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Air Compressor Audits Reveal Energy-Saving Opportunities

Key Points
  • A compressor audit has the potential to provide immediate energy savings.
  • Audits typically include the interaction between supply and demand.
  • Independent auditors should provide unbiased and objective recommendations.

Source: www.energy.gov
air compressor

Air compressors are widely used throughout industry. Almost every manufacturing facility, from the smallest machine shop to the largest automotive plant, uses some form of compressed air. In many facilities, compressed air is a core function and the largest electricity user. Electricity typically represents 76 percent of total cost of ownership.

A compressor audit has the potential to provide immediate energy savings and a sizable impact on a company's profits. Energy savings are as high as 30 percent and operating costs are reduced by as much as 50 percent. Other benefits of an audit include:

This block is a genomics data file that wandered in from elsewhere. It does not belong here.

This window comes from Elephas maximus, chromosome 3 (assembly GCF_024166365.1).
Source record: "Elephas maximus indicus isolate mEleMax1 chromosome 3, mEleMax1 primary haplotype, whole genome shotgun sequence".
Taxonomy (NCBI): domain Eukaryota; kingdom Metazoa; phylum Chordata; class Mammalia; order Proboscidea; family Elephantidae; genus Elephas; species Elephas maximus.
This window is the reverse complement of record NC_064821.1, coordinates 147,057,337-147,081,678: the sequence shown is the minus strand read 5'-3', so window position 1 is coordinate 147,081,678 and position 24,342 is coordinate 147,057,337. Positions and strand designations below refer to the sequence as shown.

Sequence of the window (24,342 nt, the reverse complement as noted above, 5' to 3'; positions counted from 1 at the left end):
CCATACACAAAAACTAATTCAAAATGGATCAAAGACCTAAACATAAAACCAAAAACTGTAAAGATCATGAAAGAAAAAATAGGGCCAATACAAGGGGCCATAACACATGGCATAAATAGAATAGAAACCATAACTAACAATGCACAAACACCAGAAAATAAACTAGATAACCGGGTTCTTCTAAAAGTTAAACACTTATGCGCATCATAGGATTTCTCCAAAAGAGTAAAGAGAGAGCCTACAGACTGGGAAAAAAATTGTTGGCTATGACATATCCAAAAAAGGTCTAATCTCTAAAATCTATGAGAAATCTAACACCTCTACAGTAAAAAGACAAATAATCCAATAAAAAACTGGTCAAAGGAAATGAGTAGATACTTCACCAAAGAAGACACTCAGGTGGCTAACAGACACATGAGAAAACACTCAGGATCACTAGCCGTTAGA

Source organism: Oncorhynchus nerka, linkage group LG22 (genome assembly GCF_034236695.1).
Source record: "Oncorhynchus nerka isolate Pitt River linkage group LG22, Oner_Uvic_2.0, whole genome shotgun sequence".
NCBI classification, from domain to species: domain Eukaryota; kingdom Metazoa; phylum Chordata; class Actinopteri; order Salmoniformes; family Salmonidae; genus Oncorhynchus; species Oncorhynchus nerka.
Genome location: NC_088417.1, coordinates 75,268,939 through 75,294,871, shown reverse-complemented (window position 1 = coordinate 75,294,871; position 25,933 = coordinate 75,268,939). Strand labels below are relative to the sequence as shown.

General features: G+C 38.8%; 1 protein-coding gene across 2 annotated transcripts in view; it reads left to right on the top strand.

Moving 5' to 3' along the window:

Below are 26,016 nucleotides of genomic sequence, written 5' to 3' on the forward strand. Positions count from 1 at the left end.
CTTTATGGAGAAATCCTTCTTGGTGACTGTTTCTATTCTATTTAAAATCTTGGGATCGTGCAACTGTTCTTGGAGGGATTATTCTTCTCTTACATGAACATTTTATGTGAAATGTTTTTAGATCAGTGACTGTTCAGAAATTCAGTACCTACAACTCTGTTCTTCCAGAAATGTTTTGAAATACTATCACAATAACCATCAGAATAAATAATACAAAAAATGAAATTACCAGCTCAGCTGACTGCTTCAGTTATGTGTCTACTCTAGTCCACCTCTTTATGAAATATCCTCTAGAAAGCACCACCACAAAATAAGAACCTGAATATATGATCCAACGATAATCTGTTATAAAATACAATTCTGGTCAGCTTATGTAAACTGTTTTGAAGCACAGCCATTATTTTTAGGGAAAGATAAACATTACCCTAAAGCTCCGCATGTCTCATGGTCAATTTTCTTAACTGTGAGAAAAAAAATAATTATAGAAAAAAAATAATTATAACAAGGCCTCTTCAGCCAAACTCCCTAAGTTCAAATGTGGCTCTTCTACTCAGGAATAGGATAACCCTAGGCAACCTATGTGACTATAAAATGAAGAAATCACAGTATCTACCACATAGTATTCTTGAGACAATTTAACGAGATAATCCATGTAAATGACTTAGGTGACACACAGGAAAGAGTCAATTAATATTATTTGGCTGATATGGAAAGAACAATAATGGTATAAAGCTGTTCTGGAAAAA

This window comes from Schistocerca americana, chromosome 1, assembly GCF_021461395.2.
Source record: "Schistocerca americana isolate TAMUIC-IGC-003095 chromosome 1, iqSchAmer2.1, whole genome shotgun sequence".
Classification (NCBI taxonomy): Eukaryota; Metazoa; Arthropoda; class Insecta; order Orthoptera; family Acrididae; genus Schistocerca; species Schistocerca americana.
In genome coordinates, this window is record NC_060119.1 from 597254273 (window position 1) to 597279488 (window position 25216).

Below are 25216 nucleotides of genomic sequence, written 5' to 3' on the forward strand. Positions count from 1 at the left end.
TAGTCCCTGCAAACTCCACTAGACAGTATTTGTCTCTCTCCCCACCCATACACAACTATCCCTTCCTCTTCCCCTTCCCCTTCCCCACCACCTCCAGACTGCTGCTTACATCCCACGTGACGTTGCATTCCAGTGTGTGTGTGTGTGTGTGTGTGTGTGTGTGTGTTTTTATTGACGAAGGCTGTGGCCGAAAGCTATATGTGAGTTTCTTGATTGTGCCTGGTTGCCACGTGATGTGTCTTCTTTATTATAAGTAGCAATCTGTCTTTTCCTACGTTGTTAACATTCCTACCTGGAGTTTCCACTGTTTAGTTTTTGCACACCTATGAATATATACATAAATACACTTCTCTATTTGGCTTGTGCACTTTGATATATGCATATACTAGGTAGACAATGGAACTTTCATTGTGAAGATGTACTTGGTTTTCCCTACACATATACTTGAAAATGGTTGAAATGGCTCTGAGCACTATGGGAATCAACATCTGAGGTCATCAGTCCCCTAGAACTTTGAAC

• Improved system reliability
  • Increased productivity
  • Reduced unscheduled downtime

What is included in an audit?

Audits typically include an examination of both air supply and use, and the interaction between supply and demand. The output of a compressed air system, energy consumption in kilowatt-hours, and the annual cost of operating the system are calculated. The auditor also measures total air losses from leaks and locates those that are significant. All components of the compressed air system are inspected individually and problem areas identified. The findings are provided in a report with a recommended course of action.

However, before scheduling an audit, the plant manager should check for and repair the following: clogged filters, major leaks, damaged filter/regulator/lubricators (FRLs), unauthorized modifications and inoperable drains. By completing this checklist of maintenance items, an external air audit may not be needed. These issues must also be addressed before an auditor can perform a successful audit and achieve optimum efficiency.